Learning is a lifelong process, or at least it should be.

Even though children's brains are better primed to soak up new information and skills, adults can become equally proficient learners with patience, commitment, and--perhaps most important--the right attitude. Just think like a kid.

"There is much to admire about the way children learn, with open minds and fewer worries about mistakes," writes Elizabeth Holmes in The Wall Street Journal. "For many [adults], the most difficult psychological hurdle is learning to overcome the fear of looking dumb."

Learning a foreign language is one of the most sought-after skills for entrepreneurs and can really pay off, both personally and professionally, in the global marketplace. After Mark Zuckerberg surprised a group of students at a university in Beijing by answering all their questions in fluent Mandarin, his reputation as an adept global leader was enhanced, especially in the eyes of the Chinese business community.

The fact that Zuckerberg's wife, Priscilla, has family members who only speak Mandarin provided additional motivation, and such a factor plays an important role in an adult succeeding in learning another language.

"Nothing improves your language capabilities more than being interested in someone who wants you to learn that language," Marty Abbott, executive director of the American Council on the Teaching of Foreign Languages, told the Journal.

Online language programs are helpful, but a faster way to learn a language is finding native speakers to interact with or spending some time in a country where the language is spoken. Even two weeks is enough immersion time to start learning the basics, Abbott says.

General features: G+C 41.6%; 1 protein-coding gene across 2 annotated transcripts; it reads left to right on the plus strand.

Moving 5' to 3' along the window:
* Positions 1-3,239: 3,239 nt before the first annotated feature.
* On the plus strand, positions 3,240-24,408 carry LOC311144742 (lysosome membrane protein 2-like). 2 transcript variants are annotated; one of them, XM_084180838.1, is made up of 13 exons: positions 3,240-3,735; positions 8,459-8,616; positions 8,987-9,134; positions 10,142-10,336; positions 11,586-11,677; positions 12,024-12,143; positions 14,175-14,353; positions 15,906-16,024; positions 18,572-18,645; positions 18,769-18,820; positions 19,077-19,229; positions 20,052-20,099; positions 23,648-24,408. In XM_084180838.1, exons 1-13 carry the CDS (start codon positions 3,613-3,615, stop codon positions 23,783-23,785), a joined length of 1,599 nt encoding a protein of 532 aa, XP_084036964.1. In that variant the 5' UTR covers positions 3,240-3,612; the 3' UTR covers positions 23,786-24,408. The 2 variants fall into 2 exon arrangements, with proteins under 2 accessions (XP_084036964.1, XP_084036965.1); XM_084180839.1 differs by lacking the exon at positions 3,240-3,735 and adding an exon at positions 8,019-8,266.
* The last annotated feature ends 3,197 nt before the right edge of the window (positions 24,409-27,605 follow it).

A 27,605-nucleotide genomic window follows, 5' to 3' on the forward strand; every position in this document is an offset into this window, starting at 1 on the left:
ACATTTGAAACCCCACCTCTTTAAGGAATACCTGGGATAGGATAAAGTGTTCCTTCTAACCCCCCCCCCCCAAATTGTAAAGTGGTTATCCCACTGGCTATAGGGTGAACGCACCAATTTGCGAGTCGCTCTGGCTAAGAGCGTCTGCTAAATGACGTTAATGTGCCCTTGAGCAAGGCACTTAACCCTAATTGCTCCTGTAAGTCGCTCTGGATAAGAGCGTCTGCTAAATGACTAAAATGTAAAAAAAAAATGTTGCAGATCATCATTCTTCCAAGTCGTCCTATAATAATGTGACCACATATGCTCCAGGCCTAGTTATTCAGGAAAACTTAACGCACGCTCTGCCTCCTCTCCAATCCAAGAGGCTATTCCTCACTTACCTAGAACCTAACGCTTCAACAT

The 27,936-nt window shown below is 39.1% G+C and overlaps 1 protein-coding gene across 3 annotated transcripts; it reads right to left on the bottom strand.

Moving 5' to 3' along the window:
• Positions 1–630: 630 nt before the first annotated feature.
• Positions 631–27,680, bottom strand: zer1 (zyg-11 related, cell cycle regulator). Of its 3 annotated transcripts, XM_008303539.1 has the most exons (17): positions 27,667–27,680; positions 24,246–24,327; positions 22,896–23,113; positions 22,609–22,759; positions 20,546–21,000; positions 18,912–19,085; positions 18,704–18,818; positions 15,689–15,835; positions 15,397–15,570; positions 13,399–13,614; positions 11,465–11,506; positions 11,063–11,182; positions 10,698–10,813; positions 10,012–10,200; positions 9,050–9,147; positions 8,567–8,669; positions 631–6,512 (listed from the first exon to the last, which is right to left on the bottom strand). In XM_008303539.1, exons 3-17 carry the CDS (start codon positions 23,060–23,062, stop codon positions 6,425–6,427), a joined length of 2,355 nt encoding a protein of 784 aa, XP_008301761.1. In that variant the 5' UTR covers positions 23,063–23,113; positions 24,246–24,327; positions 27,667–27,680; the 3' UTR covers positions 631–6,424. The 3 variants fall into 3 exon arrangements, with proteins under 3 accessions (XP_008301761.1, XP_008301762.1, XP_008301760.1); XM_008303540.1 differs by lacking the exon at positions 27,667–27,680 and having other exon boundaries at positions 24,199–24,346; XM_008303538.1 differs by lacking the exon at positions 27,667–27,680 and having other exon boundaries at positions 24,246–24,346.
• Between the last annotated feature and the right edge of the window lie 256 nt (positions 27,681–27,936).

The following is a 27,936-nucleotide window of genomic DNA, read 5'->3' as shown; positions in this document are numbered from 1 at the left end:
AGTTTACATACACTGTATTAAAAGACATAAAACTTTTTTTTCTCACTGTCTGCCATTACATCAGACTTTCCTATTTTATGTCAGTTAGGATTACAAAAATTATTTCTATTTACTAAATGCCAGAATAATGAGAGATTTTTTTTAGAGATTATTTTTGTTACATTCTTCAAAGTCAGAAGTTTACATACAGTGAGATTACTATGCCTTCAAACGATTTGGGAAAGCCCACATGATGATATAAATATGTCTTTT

Another very important skill to have in today's workplace is knowing how to code. Even for non-engineers, knowing the fundamental concepts of coding can lead to a better job or promotion, especially in the tech industry.

To get started, organizations like CodecademyCode.org, and many others offer free introductory courses that make learning code as simple and engaging as solving a puzzle.

These online programs are designed to help adults who may be intimidated by coding, using a game-play approach that gets you thinking like a kid again, without being afraid of making mistakes or "breaking" the Web.

To go beyond the basics or to specialize in a certain language of code (CSS, JavaScript, jQuery, Python, Ruby on Rails), it is recommended to look into paid part-time or full-time courses, like the ones offered by General Assembly.